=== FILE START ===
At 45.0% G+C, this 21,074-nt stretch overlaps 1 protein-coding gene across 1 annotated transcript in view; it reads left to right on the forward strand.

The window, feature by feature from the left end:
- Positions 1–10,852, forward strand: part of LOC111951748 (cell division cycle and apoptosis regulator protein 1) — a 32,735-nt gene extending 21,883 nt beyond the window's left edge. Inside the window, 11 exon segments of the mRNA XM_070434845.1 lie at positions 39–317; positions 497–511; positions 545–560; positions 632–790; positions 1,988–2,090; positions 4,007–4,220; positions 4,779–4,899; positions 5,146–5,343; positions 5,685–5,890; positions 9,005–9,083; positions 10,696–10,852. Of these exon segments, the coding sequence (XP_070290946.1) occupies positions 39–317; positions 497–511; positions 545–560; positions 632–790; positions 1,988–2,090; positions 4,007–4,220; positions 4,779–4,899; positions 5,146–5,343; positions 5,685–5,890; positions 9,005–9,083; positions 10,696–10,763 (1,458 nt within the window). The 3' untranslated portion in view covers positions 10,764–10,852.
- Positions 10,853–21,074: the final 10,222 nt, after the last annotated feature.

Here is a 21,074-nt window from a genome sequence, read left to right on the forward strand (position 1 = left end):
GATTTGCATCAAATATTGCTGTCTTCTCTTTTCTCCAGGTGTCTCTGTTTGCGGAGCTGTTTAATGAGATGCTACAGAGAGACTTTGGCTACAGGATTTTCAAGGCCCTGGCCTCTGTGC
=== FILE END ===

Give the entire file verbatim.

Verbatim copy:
At 45.0% G+C, this 21,074-nt stretch overlaps 1 protein-coding gene across 1 annotated transcript in view; it reads left to right on the forward strand.

The window, feature by feature from the left end:
- Positions 1–10,852, forward strand: part of LOC111951748 (cell division cycle and apoptosis regulator protein 1) — a 32,735-nt gene extending 21,883 nt beyond the window's left edge. Inside the window, 11 exon segments of the mRNA XM_070434845.1 lie at positions 39–317; positions 497–511; positions 545–560; positions 632–790; positions 1,988–2,090; positions 4,007–4,220; positions 4,779–4,899; positions 5,146–5,343; positions 5,685–5,890; positions 9,005–9,083; positions 10,696–10,852. Of these exon segments, the coding sequence (XP_070290946.1) occupies positions 39–317; positions 497–511; positions 545–560; positions 632–790; positions 1,988–2,090; positions 4,007–4,220; positions 4,779–4,899; positions 5,146–5,343; positions 5,685–5,890; positions 9,005–9,083; positions 10,696–10,763 (1,458 nt within the window). The 3' untranslated portion in view covers positions 10,764–10,852.
- Positions 10,853–21,074: the final 10,222 nt, after the last annotated feature.

Here is a 21,074-nt window from a genome sequence, read left to right on the forward strand (position 1 = left end):
GATTTGCATCAAATATTGCTGTCTTCTCTTTTCTCCAGGTGTCTCTGTTTGCGGAGCTGTTTAATGAGATGCTACAGAGAGACTTTGGCTACAGGATTTTCAAGGCCCTGGCCTCTGTGC